Win Vector LLC’s Dr. Nina Zumel has had great success applying y-aware methods to machine learning problems, and working out the detailed cross-validation methods needed to make y-aware procedures safe. I thought I would try our hand at y-aware neural net or deep learning methods here.
vtreat is a system for preparing messy real world data for predictive modeling tasks (classification, regression, and so on). In particular it is very good at re-coding high-cardinality string-valued (or categorical) variables for later use.
Students have asked me if it is better to use the same cross-validation plan in each step of an analysis or to use different ones. Our answer is: unless you are coordinating the many plans in some way (such as 2-way independence or some sort of combinatorial design) it is generally better to use one plan. That way minor information leaks at each stage explore less of the output variations, and don’t combine into worse leaks.
I am now sharing a note that works all of the above as specific examples: “Multiple Split Cross-Validation Data Leak” (a follow-up to our larger article “Cross-Methods are a Leak/Variance Trade-Off”).
A big thank you to Dmytro Perepolkin for sharing a “Keep Calm and Use vtreat” poster!
Also, we have translated the Python vtreat steps from our recent “Cross-Methods are a Leak/Variance Trade-Off” article into R vtreat steps here.
This R-port demonstrates the new to R fit/prepare notation!
We want vtreat to be a platform agnostic (works in R, works in Python, works elsewhere) well documented standard methodology.
To this end: Nina and I have re-organized the basic vtreat use documentation as follows:
Rregression example, fit/prepare
Rregression example, design/prepare/experiment
Rclassification example, fit/prepare
Rclassification example, design/prepare/experiment
- Unsupervised tasks:
Runsupervised example, fit/prepare
Runsupervised example, design/prepare/experiment
- Multinomial classification:
Rmultinomial classification example, design/prepare/experiment
We have a new Win Vector data science article to share:
Win Vector LLC), Nina Zumel (Win Vector LLC) March 10, 2020
We work some exciting examples of when cross-methods (cross validation, and also cross-frames) work, and when they do not work.
Cross-methods such as cross-validation, and cross-prediction are effective tools for many machine learning, statisitics, and data science related applications. They are useful for parameter selection, model selection, impact/target encoding of high cardinality variables, stacking models, and super learning. They are more statistically efficient than partitioning training data into calibration/training/holdout sets, but do not satisfy the full exchangeability conditions that full hold-out methods have. This introduces some additional statistical trade-offs when using cross-methods, beyond the obvious increases in computational cost.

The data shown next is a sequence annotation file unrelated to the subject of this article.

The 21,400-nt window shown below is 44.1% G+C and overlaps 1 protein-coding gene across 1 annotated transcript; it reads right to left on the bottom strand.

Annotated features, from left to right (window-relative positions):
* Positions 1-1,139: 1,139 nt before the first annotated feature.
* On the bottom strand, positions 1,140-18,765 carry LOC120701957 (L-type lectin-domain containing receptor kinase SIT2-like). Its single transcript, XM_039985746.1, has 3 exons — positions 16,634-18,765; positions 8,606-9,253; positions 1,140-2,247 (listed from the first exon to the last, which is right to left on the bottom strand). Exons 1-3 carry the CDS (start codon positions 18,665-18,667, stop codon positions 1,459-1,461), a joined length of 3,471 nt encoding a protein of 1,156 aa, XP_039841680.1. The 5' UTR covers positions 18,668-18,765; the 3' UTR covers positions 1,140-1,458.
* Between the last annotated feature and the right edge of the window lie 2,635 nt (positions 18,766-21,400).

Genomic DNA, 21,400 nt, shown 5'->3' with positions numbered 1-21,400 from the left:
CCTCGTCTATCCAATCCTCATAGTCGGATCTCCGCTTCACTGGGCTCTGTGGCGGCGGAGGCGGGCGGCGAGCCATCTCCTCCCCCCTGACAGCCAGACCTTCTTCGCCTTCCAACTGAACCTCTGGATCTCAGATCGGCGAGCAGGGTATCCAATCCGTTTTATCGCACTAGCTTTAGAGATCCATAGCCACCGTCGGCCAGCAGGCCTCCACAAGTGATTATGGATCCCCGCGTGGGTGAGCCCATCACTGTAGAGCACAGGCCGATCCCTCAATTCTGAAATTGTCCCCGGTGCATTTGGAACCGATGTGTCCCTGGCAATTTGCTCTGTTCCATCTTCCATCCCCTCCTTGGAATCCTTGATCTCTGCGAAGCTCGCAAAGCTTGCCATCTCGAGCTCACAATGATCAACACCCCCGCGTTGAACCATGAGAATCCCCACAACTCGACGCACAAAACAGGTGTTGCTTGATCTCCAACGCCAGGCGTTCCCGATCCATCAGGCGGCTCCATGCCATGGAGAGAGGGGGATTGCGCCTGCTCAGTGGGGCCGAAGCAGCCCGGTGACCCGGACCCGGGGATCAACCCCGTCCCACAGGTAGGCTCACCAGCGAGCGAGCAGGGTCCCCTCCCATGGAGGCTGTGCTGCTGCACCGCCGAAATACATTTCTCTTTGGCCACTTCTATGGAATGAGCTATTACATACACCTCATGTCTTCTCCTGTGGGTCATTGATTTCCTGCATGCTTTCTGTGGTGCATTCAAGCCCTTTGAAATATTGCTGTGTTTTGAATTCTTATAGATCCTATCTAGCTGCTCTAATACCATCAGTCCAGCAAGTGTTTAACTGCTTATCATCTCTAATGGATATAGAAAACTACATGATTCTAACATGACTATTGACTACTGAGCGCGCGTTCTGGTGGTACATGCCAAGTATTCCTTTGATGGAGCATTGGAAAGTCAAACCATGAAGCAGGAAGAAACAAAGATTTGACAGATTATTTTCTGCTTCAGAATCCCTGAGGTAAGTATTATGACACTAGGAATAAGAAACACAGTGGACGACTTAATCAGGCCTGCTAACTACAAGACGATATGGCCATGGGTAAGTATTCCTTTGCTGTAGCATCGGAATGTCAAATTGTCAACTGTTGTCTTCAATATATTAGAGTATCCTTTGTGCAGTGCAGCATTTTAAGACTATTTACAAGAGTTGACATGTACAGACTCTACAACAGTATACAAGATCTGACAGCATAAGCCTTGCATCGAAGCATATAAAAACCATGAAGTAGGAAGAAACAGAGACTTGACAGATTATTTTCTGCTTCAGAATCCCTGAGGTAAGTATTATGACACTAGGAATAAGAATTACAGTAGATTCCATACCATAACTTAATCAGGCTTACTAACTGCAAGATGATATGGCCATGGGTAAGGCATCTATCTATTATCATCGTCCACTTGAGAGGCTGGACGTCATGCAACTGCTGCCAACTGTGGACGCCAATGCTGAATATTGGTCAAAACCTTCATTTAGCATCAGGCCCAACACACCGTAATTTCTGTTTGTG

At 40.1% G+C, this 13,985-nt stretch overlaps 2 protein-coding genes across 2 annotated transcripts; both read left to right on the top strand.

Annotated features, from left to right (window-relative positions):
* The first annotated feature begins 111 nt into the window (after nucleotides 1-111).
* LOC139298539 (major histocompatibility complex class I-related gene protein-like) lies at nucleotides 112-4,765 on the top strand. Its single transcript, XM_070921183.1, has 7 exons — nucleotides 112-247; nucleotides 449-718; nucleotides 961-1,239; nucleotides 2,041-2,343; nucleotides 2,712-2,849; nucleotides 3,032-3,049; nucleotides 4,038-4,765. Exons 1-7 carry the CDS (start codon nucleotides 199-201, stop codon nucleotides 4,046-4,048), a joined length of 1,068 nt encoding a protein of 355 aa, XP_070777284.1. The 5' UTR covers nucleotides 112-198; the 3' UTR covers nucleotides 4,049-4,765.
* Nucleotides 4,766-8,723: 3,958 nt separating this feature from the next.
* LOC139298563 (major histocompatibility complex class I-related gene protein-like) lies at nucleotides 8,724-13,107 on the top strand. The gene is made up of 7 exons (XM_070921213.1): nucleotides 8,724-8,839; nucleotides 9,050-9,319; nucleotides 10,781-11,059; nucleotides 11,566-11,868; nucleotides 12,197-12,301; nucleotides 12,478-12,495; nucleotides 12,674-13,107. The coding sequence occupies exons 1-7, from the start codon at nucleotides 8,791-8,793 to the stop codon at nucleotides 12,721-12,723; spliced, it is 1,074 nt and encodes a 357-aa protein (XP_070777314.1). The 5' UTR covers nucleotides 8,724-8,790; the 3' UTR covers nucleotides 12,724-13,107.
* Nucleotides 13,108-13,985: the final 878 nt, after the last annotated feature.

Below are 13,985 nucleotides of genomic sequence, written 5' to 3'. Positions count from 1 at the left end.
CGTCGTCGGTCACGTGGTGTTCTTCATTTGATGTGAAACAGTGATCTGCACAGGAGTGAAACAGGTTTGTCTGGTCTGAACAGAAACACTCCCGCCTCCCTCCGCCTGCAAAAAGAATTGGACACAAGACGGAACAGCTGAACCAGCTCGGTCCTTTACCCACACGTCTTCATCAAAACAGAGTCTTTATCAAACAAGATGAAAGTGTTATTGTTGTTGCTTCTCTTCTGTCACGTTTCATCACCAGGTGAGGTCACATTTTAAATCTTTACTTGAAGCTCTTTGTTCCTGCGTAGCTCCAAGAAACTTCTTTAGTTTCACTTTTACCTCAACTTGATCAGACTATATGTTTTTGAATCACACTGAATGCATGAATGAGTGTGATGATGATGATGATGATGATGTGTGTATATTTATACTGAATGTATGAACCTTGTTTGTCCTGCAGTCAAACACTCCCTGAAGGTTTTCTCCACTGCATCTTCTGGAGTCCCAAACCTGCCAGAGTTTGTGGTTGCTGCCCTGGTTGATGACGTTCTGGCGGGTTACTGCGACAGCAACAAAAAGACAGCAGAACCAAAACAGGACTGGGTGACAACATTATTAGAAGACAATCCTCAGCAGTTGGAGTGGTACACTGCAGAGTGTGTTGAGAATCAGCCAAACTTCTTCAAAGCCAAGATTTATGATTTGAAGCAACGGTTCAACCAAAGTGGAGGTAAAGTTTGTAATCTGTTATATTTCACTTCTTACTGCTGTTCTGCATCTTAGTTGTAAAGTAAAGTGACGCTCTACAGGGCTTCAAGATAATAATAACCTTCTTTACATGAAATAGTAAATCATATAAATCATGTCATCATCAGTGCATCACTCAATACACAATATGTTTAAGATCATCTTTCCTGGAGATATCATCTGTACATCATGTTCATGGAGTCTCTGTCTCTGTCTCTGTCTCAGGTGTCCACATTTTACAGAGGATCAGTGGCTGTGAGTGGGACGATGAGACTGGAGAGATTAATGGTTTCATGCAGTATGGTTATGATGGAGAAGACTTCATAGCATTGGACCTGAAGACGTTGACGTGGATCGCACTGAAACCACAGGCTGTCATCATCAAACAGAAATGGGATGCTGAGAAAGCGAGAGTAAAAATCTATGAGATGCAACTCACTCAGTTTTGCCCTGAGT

Specifically, cross-methods can introduce an information leak into the modeling process. This information leak will be the subject of this post.
The entire article is a JupyterLab notebook, and can be found here. Please check it out, and share it with your favorite statisticians, machine learning researchers, and data scientists.
Here is a quick, simple, and important tip for doing machine learning, data science, or statistics in Python: don’t use the default cross validation settings. The default can default to a deterministic, and even ordered split, which is not in general what one wants or expects from a statistical point of view. From a software engineering point of view the defaults may be sensible as since they don’t touch the pseudo-random number generator they are repeatable, deterministic, and side-effect free.
This issue falls under “read the manual”, but it is always frustrating when the defaults are not sufficiently generous.
Please check it out!
Nina Zumel and I have a two new tutorials on fluid data wrangling/shaping. They are written in a parallel structure, with the R version of the tutorial being almost identical to the Python version of the tutorial.
This reflects our opinion on the “which is better for data science R or Python?” They both are great. So start with one, and expect to eventually work with both (if you are lucky).
For quite a while we have been teaching estimating variable re-encodings on the exact same data they are later naively using to train a model on, leads to an undesirable nested model bias. The
vtreat package (both the
R version and
Python version) both incorporate a cross-frame method that allows one to use all the training data both to build learn variable re-encodings and to correctly train a subsequent model (for an example please see our recent PyData LA talk).
The next version of
vtreat will warn the user if they have improperly used the same data for both
vtreat impact code inference and downstream modeling. So in addition to us warning you not to do this, the package now also checks and warns against this situation.
vtreat has had methods for avoiding nested model bias for vary long time, we are now adding new warnings to confirm users are using them.
Set up the Example
This example is excerpted from some of our classification documentation.